Fleck’s dancing in the movie is rather interesting but somewhat disturbing. He ‘randomly’ dances like he laughs. After his triple murder on the train he enters the toilets and dances in the same rhythm he does for the rest of the movie. This may signify a means of him escaping the harsh world he lives in by expressing something more positive.


In the movie, we see Zazie Beets character embark on a relationship with Arthur. This seems to bring him some joy but we realise that this was a delusion. Fleck enters her apartment soaked by rain and sits on her sofa while she was occupied with her child. Beets’ character enters the room and is startled and asks him to leave and he does so. We don’t see her again in the film but the director tells us that Fleck did not murder her.

This delusion questions the nature of every other scene in the movie. We are left confused. What if the whole movie’s events weren’t real and he was always in the asylum?

Overall, ‘Joker’ is an incredibly dark and intense film. People have even left the cinema due to this and many critics have addressed the films gritty portrayal of life in a negative light. Despite this, everyone who I have talked with about the film has been thoroughly entertained and stunned as well as thousands of other viewers.

In the end, Fleck is embraced by the unruly people he inspired – he is finally accepted and seen as a part of society, the detrimentally evil one which he created.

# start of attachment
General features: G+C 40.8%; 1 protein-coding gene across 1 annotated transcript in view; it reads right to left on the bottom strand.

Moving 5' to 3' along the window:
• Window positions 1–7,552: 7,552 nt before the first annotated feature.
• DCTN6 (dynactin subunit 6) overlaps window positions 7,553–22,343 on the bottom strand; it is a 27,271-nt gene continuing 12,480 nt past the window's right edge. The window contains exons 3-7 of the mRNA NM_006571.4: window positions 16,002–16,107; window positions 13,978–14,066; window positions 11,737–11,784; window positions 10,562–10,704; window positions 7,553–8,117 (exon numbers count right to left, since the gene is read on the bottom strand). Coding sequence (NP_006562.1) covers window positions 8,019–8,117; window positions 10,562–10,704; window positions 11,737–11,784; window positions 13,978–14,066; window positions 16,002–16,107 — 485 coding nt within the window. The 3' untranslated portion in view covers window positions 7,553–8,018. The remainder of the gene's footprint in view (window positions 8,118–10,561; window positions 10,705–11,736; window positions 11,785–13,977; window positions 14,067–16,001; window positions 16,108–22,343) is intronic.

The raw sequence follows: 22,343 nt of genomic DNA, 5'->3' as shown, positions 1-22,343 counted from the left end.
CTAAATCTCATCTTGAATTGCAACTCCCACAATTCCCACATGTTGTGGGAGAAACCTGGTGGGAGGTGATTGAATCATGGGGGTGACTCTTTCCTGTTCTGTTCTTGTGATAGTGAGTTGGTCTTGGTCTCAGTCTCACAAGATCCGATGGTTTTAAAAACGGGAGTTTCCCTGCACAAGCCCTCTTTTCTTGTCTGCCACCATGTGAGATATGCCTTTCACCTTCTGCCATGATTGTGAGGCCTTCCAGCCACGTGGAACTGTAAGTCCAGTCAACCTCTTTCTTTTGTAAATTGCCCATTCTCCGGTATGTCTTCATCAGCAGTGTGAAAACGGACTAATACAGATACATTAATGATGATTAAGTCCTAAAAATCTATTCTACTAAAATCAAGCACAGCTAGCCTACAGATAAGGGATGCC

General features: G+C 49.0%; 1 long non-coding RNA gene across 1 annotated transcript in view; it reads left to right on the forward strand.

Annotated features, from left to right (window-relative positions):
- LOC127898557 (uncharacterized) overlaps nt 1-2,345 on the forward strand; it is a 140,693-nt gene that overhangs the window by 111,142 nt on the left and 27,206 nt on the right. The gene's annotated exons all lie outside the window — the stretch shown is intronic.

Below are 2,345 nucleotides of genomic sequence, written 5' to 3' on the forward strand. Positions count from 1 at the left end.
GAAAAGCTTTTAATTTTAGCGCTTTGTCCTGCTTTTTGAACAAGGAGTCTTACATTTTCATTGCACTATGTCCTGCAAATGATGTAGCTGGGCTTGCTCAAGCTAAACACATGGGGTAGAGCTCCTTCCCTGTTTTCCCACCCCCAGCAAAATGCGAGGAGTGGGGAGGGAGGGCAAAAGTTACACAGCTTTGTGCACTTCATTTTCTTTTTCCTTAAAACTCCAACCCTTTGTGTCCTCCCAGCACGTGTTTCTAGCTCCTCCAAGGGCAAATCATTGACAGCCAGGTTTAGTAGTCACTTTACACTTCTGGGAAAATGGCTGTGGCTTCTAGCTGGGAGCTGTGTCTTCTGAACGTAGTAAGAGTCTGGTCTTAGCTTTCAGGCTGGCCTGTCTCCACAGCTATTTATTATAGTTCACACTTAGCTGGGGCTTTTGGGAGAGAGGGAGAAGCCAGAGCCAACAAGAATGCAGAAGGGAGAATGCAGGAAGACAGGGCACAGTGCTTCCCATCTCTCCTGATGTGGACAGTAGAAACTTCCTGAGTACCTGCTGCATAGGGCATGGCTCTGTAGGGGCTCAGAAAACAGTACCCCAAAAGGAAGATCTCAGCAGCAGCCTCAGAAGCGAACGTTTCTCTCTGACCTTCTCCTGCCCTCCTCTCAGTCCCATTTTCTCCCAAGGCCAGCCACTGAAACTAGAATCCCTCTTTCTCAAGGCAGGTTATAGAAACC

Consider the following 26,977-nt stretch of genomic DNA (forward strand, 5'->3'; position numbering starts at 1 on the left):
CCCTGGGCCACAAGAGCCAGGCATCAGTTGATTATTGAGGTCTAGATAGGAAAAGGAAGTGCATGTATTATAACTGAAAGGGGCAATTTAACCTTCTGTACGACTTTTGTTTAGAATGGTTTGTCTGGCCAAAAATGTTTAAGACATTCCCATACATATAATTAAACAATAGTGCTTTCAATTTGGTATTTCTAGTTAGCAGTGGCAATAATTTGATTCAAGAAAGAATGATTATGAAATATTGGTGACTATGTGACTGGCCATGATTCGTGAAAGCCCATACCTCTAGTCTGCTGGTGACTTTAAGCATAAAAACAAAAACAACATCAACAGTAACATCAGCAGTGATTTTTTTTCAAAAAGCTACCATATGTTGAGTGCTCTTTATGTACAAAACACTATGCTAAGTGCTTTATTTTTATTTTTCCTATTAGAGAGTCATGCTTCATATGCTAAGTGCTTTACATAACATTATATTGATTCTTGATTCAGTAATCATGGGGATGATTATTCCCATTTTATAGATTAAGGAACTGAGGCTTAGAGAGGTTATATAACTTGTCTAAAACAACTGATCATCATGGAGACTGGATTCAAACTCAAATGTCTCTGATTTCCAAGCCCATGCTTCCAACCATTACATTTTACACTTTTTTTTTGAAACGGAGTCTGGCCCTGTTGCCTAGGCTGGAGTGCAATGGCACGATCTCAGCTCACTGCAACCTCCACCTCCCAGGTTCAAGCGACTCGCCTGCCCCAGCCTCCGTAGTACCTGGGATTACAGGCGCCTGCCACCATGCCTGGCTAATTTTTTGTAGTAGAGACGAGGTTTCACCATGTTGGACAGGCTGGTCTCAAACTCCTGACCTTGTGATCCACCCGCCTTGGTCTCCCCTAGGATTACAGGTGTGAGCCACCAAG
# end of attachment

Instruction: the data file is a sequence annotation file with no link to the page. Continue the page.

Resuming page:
A brief evaluation of Joaquin Phoenix’s Joker compared to Heath Ledger’s Joker

Joaquin Phoenix’ performance will most definitely win him the 2020 Best Actor Oscar due to his brilliant method acting, from his iconic laugh to bringing emotional depth to the character. One thing that no other Joker has done is make the audience sympathise with him: a murderous, villainous, scheming monster.

‘Joker’ is a character study so is focused solely on the life of Arthur Fleck (Joker). Phoenix has a film which he can control and dictate to demonstrate his skills. He does this flawlessly. 

‘The Dark Knight’ is a film based upon Batman’s (Christian Bale) journey. To the contrary, Heath Ledger’s Joker steals the screen and makes himself a more relevant character than Bruce Wayne. This feat is something difficult for any actor to achieve and makes Ledger’s almost unrivalled performance greater than almost any other.

He gives a twisted and complex portrayal of ‘The Crowned Prince Of Crime’. This cements Ledger’s Joker as the greatest Joker of all time.

Returning to ‘Joker’,

I would rate this film a solid 10/10